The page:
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New Boy by Tracy Chevalier
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This review was written for LibraryThing Early Reviewers.
No. 5 in the Hogarth Shakespeare series, this is Chevalier's re-telling of Othello, set on the playground of an elementary school in the 1970's. The new boy of the title is Osei, whose father is a diplomat. The family is from Ghana, and this is Osei's 4th new school in five years. He feels he is getting the hang of negotiating the pitfalls of being new, even when he is the only black student in the class. But this is sixth grade; boys and girls are beginning to pair up, albeit sometimes only for a day or two. With only a month of the school year remaining, everyone is getting ready to move on to junior high, and new emotions, new fears, new ambitions seem to be driving their every move. The presence of a new and exotic foreigner intensifies everything. I wish I could say I loved this entry in the excellent Hogarth series, but unfortunately, it did not work for me at all. I was too aware of the source material, and could not get lost in the story. I felt the primary elements of Othello were pasted on to these children and their circumstances. Maybe I'm too far removed from my own sixth grade psyche, but I simply did not believe in any of these characters. The action is compressed into one school day, making character development very difficult. Too much explanation of who each young person was, what their pasts were like, the dynamics of their previous interactions, and the motivations behind what they were up to today had to come from the omniscient narrator; there was no subtlety in the presentation, and no time to develop sympathy for any of them. ( )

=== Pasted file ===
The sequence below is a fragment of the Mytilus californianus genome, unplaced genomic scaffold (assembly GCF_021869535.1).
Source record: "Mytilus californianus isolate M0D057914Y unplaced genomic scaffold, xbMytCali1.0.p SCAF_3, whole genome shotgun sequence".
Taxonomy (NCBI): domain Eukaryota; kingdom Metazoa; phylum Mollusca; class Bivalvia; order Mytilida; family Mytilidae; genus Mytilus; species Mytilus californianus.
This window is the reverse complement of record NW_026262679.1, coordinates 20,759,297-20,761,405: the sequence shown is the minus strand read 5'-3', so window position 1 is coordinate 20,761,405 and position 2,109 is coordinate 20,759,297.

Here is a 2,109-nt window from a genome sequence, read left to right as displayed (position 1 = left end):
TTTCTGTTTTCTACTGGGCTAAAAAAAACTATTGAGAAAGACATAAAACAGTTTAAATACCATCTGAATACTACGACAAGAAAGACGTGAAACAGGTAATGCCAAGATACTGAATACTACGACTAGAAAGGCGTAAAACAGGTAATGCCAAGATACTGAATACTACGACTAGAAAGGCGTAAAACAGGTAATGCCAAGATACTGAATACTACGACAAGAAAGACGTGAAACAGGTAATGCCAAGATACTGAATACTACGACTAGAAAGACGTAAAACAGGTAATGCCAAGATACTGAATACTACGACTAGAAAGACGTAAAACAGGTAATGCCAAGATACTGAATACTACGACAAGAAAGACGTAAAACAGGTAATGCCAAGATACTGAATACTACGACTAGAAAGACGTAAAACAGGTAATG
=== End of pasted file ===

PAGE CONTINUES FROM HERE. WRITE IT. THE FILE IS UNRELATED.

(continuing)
laytonwoman3rd | May 25, 2018 |
Chevalier does not disappoint with this modern spin on the classic tale. New Boy is a retelling of Othello in Random House’s Hogarth Shakespeare series. Other retellings in this series include Hagseed by Margaret Atwood (a retelling of The Tempest) and Vinegar Girl by Anne Tyler.

At 206 pages, this is almost a novella, but its succinctness is perfect for the retelling. The simmering racism pervades throughout, and the setting Chevalier chose lends an interesting cultural perspective.